In May 1900, author L. Frank Baum published The Wonderful Wizard of Oz, a fantasy children's novel that included illustrations by W.W. Denslow.  The book includes the familiar story describing how Dorothy, the Tin Man, Scarecrow and the Cowardly Lion traveled down the yellow brick road together to see the Wizard so Dorothy could return home. Notably, in the original 1900 text, Dorothy's slippers are silver.

Baum's seminal book was famously adapted to movie screens in the now iconic 1939 masterpiece film starring Judy Garland. This film made revolutionary use of Technicolor, which inspired a change to the color of Dorothy's slippers to ruby red.  Indeed, Dorothy's red slippers would later become enshrined in the Smithsonian Institution, as a testament to the importance that this particular prop played in American culture.

Although the children's novel The Wonderful Wizard of Oz lost its US copyright protection in 1956, only the original novel by Baum and illustrations by Denslow have entered the public domain.

However, all the later-created derivative works based on the novel are still eligible for independent copyright protection.

Section 101 of the Copyright Act defines a "derivative work" as "[a] work based upon one or more preexisting works" or "[a] work consisting of editorial revisions, annotations, elaborations, or other modifications, which, as a whole, represent an original work of authorship."  Therefore, the 1939 film in which Dorothy wore ruby red slippers is a derivative work that is still protected by US copyright, valuable rights currently held by Warner Brothers.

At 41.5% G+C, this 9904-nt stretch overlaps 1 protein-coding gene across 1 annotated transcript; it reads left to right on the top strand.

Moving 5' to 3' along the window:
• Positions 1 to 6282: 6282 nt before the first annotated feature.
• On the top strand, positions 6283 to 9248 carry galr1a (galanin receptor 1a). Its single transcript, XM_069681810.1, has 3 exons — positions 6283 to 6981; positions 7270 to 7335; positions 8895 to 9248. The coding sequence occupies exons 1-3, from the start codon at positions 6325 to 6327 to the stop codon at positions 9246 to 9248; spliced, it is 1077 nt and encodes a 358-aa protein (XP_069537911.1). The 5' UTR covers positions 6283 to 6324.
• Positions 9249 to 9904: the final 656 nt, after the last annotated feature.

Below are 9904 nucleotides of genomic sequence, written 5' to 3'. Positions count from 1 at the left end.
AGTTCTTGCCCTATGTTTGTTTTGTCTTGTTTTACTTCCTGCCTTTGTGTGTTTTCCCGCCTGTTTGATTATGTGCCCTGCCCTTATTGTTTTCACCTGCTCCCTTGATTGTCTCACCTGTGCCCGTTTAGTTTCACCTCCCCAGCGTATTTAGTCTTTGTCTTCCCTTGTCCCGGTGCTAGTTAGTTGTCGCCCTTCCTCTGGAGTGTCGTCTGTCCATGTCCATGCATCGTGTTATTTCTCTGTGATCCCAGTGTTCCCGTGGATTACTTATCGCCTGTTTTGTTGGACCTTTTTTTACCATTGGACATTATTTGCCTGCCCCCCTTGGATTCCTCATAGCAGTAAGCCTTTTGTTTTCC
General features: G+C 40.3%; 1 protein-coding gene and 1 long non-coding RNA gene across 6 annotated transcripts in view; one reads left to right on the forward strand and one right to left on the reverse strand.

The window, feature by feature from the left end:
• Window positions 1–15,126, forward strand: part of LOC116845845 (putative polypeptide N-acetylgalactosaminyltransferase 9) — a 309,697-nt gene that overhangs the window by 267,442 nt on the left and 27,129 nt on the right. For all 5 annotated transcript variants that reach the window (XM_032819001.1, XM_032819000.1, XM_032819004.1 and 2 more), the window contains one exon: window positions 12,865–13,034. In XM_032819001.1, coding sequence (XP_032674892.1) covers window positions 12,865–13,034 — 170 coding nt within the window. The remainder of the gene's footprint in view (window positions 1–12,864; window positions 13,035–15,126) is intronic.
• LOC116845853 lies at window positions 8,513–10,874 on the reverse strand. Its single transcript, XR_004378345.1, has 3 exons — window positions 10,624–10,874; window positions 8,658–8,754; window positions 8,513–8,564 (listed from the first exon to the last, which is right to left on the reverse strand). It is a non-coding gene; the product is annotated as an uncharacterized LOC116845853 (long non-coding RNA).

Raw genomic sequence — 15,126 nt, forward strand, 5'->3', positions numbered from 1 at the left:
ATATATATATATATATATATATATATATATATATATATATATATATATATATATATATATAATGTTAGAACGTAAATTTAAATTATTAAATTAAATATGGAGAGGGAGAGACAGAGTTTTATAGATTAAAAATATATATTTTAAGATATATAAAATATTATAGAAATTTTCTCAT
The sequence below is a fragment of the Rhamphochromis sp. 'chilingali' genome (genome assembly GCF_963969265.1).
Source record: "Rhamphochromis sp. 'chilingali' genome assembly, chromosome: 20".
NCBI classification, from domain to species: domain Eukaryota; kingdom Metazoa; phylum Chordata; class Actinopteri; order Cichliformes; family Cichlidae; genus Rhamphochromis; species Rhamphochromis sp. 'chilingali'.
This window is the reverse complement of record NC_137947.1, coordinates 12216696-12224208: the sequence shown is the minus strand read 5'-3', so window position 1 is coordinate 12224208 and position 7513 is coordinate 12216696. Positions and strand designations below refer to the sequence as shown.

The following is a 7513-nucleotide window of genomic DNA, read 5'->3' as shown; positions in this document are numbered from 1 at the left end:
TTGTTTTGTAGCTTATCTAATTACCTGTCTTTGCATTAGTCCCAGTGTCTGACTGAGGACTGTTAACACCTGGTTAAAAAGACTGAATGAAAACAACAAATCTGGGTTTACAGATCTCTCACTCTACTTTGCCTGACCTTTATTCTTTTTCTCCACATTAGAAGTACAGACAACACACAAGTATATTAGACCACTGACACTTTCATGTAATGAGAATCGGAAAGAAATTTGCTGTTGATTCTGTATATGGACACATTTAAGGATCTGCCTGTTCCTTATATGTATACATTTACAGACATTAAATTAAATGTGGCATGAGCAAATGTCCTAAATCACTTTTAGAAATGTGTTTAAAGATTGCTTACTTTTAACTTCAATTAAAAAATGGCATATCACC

Slight differences between the public domain novel and the still-copyrighted movie are not an academic issue to those seeking to make any adaptation of the Wizard of Oz plotline without a license from Warner Brothers.  And that includes Disney.

Indeed, just last week, Disney aired a brand new adaptation of the original Wizard of Oz called the Wizard of Dizz.  In this version, Mickey Mouse and the Mickey Mouse Clubhouse troupe are recast as the characters from The Wonderful Wizard of Oz, with Minnie Mouse as Dorothy, and Professor Von Drake as the Wizard.

While the Disney adaptation is potentially protected free speech as a form of parody, a subtle but important detail is the fact that the ruby red slippers worn by Minnie Mouse are replaced by green shoes.

Was this detail an act of literary license on Disney's part, or part of a clever legal strategy to avoid a claim of copyright infringement? 

In their most recent squabbles over this issue, Warner Brothers took the legal position that the characters from the film had so altered public perception, that virtually ANY unauthorized use of the characters would violate the film studio's copyright.

Subsequently, additional unauthorized renditions including Oz the Great and Powerful starring James Franco, stirred up even more controversy, as Disney riled Warner Brothers by filing for trademarks on that name.

In conclusion, when fictional characters are first described in a text that falls into the public domain, the status of the original copyright does not necessarily make these characters free for the public to use without license.

Further, in Part III, we will discuss how trademarks and trade dress can theoretically create a perpetual "brand" surrounding a character that otherwise would be in the public domain as a matter of copyright law.